Claws Mail is available for Windows and Linux.

Which desktop email client do you prefer?

Image Credit: Email Computer Via Shutterstock

  1. hammyj
    May 12, 2016 at 11:58 pm

    Hi all. I have been successfully using MS Live Mail for many years. Since receiving the notice from Microsoft concerning the need to switch to Outlook or “Mail” in Windows 10 I decided to give them a try. Keeping this short; “Mail” is BASIC, seems unfinished, not much to change / customize. Outlook on the other hand is way over the top for general emails, calendars and the like. After setting Outlook up and doing some basic customizing it has been working OK for the last 2 weeks. The only thing that bothers me is on the left pain, with your email accounts, they automatically add So Many folders and sub-folders it’s crazy. I did a search(s) to find a way to remove them, as did thousands of other people apparently and found no way to delete the unwanted folders. So I did a search for a better, paid for, software and found this review / blog. Actually I found the earlier on which was linked to this one. About a year ago I tried many of the mentioned and some not mentioned email software available and for one reason or another did not like any of them. On this blog “Jeremy Gordon” mentioned “EverDesk” and supplied positive feedback on the program. I did a search and found other positive comments to I downloaded it and so far I to like this program although I will take the 30 days to evaluate it. Than I got to thinking, unless I have operational issues with Outlook 2013, and the only thing that bugs me at this point is all the folders / sub-folders do I really need to spend $45 for EverDesk. I would encourage you to take a look at the program as is seems like a very decent option. Me, I keep thinking about it, but if Outlook falters, I know for sure I will purchase EverDesk.

  2. Tim
    April 21, 2016 at 10:04 pm

    I've always used Thunderbird, but the latest update all my new messages double space by default and I can't live with it any longer. I tried Claws Mail and found NO WAY or Option to import other account settings, I have so many I did not want to do them all manually. There just doesn't seem to be any good email clients around any more except Thunderbird but double spacing by default is annoying and so far, I've found no way to change it.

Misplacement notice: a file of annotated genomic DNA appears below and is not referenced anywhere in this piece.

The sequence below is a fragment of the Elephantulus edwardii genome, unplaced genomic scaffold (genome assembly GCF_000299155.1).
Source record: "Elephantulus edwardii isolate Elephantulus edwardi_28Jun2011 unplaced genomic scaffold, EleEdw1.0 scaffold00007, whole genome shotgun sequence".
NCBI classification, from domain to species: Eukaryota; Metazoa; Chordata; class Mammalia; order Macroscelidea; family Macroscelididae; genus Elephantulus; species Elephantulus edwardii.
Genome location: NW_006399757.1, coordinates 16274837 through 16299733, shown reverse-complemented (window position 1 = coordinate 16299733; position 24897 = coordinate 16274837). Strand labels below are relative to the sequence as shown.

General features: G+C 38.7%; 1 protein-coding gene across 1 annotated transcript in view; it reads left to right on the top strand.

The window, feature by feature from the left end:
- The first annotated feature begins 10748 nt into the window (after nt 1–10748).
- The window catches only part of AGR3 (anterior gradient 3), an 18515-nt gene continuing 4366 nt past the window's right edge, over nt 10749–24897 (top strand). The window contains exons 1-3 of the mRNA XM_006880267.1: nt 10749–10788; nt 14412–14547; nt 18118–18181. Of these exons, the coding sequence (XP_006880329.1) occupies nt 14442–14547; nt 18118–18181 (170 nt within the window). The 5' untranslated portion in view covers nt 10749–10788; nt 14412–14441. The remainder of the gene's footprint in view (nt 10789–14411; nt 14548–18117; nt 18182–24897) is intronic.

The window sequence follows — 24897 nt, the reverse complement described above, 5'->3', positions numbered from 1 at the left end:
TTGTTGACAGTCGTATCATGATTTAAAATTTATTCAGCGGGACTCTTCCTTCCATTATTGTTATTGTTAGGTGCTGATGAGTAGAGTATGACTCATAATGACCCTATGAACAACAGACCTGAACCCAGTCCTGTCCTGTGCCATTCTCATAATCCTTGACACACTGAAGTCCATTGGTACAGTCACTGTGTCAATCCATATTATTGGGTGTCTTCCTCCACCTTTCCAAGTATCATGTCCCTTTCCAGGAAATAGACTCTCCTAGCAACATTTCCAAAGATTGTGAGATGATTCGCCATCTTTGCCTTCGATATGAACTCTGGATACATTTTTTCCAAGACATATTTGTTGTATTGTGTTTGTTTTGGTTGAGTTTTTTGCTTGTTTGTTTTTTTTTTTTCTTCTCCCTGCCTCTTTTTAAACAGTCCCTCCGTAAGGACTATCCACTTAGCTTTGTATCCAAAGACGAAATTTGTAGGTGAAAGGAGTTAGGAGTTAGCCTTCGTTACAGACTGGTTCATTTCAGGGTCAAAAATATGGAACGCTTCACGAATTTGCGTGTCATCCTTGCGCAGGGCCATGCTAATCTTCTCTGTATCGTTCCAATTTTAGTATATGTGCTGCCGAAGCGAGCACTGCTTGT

• Thunderdude
      May 10, 2016 at 2:49 pm

      Above the message body and below your subject, where it says 'Paragraph'
      Change that to 'Body Text'. That temporarily gets rid of the double spacing.
      To make it default, check across the top and go to 'Format' -> 'Paragraph' -> and change it to 'Body Text'.
      It should stay that way from then on.

    • Laurence
      June 9, 2016 at 5:25 pm


      Referring to Thunderbird version 45.x.x: Click on Tools | Options | Composition, and near the bottom of that Option's window, *uncheck* the box which says "When using paragraph format, the enter key creates a new paragraph" then click on the OK button.

      I think the above setting may have just been added in version 45 and upwards.

      However the composition window still does not always remember the selected font being used. :-(

  3. Anna
    December 22, 2015 at 10:17 pm

    I really liked WLM. my favorite and most used function was "block sender's domain" to get respite from all those spammers. I am disappointed that W10 is not supporting WLM and T-Bird doesn't seem to have that function least I haven't found it yet.

    • Dax
      May 10, 2016 at 1:13 am

      I also really like WLM and I'm so sorry to see it go. In my opinion it's an insult to the eyes to use the built in crap in Win10. Not to mention the lack of features.
      I wonder what to use next when WLM finally stops working in June 2016?

  4. Andrea Loubier
    July 9, 2015 at 3:36 pm

    Hi guys! We are pumped for W10's public release soon.

    I wanted to share with those of you ready for the W10 update to try Mailbird and you'll see our new little friend in the top left corner. Say hello to the hexagon :)

    We just released Unified Inbox Plus - so if you have several email accounts they are all unified into one simple and beautiful account. Mailbird will also be W10 ready with touch support :D


    Also just as a reminder - check out all the apps baked in for email, messaging, productivity, calendars and secure video meetings. You'll see that Mailbird is all you'll soon need for all communication and productivity needs.

  5. Danny
    May 7, 2015 at 8:56 am

    I think that Eudora still deserves consideration as a Windows e-mail client, and perhaps even for a Mac although I cannot comment on that directly.

    Yes, that Eudora, the e-mail client that was once almost standard issue with any new ISP sign up package. It is still used, it still works, and while no longer sold it can still be found on the web along with registration codes that Qualcomm posted for general use when they discontinued sales of version 7.x